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What is your favorite grouse load?


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Here in Massachusetts, I walk up Grouse, so they flush at my feet, always when you least expect it and in heavy cover. I use my short stock 20 guage Monty with 1 oz of 7+1/2 shot, Remington Express or Heavy Dove loads. Improved cylinder choke. Late in the season, I make my second follow-up shot 1 oz of number 6 shot and switch to a modified choke because the birds tend to flush early. I only carry 2 rounds in the Monty.

Last year, the first Grouse I shot at was at at the far end of a large quail area in a stand of young trees. I was shooting the cheap 7+1/2 shot Wally-World promo rounds (Winchester) as I was looking for Quail. When I entered the stand of trees on the opposite side and tried to re-flush the Grouse, the Grouse flew straight across a fire road directly in front of me. It was the first time in my life I had the magical open air shot at a Grouse. That 7/8 oz load and my I.C. choke sent the Grouse to the ground in a cloud of feathers.

Less than 5 minutes later as I was admiring my bird, another hunter showed up with a beautiful 28 guage double barrel shotgun and a small bird dog. He had been working the wood edge line one field over for Grouse when he heard my shot. He was carrying 7/8 oz of 7+1/2 shot and his double was bored I.C and Mod. (we compared shotguns).




Cape Cod

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Grouse hunting...now you're talkin'! In Minnesota it's ruffed grouse that's King. I like to load up with any 1 oz load (preferred to 7/8th's, but really they're OK too). The key is to use #8 early season for a filled-in pattern- up 'til late October, especially if you like to hunt woodcock as well. You will certainly have a chance to do that in MN in October, and mixed shooting in the young aspen tulies is the rule. If the aspen stands have dogwoods mixed in with some mint or clover ground cover you're golden.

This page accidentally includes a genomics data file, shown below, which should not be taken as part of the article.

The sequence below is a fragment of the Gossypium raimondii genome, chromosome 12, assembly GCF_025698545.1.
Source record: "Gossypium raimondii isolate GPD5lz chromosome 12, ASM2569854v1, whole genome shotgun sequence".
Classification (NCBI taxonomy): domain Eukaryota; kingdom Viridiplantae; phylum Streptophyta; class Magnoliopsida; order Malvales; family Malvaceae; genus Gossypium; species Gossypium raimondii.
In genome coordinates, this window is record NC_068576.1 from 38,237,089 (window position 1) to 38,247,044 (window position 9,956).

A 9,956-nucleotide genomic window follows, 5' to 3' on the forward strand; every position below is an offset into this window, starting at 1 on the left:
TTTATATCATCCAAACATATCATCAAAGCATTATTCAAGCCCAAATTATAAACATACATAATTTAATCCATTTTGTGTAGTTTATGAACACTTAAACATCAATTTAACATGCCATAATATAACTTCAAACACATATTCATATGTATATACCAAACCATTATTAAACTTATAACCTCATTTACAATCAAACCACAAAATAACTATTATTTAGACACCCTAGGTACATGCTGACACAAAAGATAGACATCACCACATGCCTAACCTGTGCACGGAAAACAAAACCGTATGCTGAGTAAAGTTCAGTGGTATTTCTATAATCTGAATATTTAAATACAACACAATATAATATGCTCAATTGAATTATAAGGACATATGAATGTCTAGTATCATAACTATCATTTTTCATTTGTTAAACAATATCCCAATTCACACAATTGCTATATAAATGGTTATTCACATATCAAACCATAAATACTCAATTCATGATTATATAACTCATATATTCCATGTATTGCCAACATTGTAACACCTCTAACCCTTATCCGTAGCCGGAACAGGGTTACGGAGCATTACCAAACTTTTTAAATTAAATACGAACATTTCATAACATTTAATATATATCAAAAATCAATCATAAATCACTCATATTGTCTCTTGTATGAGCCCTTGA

The #8's really are preferable pattern-wise especially for woodcock, and I can honestly say I have shot hundreds of ruffed grouse and woodcock--over the last 38 years-- with 8's in the early season. Ruffs don't need a lot of killing, unlike a wild pheasant. SgtCathy is right on about late season birds busting out wild and a tighter choke and heavier shot really can help then, especially snow hunting.


The set-up you describe, heavy #6's with a modified choke, is the right ticket for sharptails. Early season where I hunt them out west, they are in the buffalo brush and you can get up on them for those 30-35 yard shots. But after about October 1st or so, forget that, they're wild- you will be getting longer range shooting if you can get up on them in the draws adjacent to wheat fields etc. That's where your tighter (mod) choke will work real well.


Don't forget too that all the Benellis, with the excellent modern ammo, and especially the cryo barrels, shoot real tight patterns. You'd be surprised how far you can clean fold a pheasant or a sharpie with even an IC choke.... Happy Hunting!

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